Culture is consistent, observable patterns of behavior in organizations…

Culture is a process of “sense-making” in organizations [which] moves the definition of culture beyond patterns of behavior into the realm of jointly-held beliefs and interpretations about “what is…”

Culture is a carrier of meaning. Cultures provide not only a shared view of “what is” but also of “why is.” In this view, culture is about “the story” in which people in the organization are embedded, and the values and rituals that reinforce that narrative…

Culture is a social control system. Here the focus is the role of culture in promoting and reinforcing “right” thinking and behaving, and sanctioning “wrong” thinking and behaving. Key in this definition of culture is the idea of behavioral “norms” that must be upheld, and associated social sanctions that are imposed on those who don’t “stay within the lines…”

Culture is a form of protection that has evolved from situational pressures. It prevents “wrong thinking” and “wrong people” from entering the organization in the first place. [2]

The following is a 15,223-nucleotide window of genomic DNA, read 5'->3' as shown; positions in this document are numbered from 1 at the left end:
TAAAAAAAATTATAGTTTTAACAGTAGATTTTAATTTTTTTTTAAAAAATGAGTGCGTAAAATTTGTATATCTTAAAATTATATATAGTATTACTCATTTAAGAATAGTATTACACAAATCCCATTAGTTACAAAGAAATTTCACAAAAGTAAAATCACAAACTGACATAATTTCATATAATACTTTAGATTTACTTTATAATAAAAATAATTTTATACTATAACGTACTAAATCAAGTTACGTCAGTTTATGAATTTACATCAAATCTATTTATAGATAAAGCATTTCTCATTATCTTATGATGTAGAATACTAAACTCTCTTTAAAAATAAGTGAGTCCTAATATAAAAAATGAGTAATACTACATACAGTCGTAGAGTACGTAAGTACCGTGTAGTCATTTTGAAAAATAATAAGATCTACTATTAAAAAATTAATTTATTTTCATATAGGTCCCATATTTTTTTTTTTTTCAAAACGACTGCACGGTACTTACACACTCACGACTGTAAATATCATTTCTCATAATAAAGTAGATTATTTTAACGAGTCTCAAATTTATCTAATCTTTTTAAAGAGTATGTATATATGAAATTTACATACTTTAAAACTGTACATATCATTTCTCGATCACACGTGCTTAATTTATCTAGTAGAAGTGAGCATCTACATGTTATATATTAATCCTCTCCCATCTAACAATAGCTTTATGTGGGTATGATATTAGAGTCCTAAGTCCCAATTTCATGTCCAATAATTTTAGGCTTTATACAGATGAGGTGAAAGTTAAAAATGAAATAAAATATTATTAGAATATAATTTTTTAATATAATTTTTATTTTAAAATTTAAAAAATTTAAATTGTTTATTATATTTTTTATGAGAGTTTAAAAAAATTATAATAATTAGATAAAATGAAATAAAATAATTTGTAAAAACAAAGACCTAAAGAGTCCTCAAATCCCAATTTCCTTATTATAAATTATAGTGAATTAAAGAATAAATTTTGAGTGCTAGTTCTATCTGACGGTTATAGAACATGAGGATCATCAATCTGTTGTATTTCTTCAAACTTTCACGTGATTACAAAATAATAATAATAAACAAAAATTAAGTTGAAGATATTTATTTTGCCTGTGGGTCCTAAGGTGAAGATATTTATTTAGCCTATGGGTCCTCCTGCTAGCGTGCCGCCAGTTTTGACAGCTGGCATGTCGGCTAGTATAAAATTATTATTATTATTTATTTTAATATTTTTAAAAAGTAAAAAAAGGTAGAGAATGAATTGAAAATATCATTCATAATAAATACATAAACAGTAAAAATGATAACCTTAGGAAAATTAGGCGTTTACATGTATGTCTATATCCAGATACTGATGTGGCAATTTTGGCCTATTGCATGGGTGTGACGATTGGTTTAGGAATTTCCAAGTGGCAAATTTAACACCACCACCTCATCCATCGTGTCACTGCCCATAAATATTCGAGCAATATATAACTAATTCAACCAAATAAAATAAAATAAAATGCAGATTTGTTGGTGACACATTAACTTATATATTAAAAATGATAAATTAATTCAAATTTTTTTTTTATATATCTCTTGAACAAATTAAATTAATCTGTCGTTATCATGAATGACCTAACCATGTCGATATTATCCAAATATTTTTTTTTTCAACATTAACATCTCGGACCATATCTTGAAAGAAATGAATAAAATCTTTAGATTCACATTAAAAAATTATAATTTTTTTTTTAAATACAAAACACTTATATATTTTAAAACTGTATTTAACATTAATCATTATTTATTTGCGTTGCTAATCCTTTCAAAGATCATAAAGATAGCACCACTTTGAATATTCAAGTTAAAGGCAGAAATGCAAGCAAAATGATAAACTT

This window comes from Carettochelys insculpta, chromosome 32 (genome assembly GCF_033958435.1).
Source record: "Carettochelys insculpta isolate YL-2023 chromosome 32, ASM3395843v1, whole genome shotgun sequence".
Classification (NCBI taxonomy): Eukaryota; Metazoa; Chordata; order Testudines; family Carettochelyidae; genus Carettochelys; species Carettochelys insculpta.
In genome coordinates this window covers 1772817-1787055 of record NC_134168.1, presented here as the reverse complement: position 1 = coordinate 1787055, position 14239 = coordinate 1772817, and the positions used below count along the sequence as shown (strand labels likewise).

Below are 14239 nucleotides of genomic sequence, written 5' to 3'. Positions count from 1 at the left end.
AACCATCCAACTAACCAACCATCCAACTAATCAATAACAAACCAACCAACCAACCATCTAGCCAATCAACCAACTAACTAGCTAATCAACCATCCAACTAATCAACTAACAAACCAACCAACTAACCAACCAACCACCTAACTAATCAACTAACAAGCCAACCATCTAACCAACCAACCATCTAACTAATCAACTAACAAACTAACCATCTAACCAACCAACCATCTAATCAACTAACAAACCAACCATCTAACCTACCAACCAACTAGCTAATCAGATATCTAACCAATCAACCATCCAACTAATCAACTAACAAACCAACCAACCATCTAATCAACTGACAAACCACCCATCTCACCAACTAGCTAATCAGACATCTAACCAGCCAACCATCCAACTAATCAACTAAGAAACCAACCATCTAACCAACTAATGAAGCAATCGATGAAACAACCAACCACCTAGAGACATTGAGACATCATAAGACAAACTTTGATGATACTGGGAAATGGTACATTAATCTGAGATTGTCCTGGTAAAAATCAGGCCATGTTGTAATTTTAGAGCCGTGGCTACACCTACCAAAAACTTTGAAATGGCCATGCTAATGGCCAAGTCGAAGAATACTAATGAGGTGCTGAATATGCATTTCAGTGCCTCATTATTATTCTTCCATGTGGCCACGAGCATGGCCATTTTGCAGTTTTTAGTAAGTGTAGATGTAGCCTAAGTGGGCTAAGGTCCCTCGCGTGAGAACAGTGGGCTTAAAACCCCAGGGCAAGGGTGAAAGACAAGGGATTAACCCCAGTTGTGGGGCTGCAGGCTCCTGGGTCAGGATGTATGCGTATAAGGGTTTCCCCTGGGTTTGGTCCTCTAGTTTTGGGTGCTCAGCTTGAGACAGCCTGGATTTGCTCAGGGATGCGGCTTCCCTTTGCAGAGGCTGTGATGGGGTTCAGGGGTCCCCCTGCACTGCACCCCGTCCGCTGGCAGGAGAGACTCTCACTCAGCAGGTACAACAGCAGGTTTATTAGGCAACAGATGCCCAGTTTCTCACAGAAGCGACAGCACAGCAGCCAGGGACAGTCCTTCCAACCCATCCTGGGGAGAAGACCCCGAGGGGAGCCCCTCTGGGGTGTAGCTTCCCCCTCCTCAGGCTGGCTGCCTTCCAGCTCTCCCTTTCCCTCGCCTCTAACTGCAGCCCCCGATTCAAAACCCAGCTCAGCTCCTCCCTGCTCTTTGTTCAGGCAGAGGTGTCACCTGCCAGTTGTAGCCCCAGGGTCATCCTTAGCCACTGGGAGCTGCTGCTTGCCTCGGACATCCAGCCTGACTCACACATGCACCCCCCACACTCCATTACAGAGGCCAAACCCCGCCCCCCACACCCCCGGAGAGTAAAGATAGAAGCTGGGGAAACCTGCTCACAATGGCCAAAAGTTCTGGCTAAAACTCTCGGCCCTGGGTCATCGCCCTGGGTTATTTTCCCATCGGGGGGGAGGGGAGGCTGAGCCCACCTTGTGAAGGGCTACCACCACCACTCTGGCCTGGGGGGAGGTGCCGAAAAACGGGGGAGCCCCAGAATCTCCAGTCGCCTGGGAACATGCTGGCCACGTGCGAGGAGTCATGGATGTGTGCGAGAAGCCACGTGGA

Note the many layers and elements here: behavior, beliefs, meaning, narrative, norms. One of your most important tasks as a new leader is to explore and understand all of these aspects of your new culture. Without this awareness it’s impossible to know when you’re conforming just enough. So what does this look like in practice? Here are four tactics:

1. Pay Attention

Anthropologist and author Grant McCracken offers some invaluable advice: “Notice everything and pay attention to things that puzzle. Pay attention to things that demand your attention and then refuse your understanding. Pay attention to the failure of attention.” [3]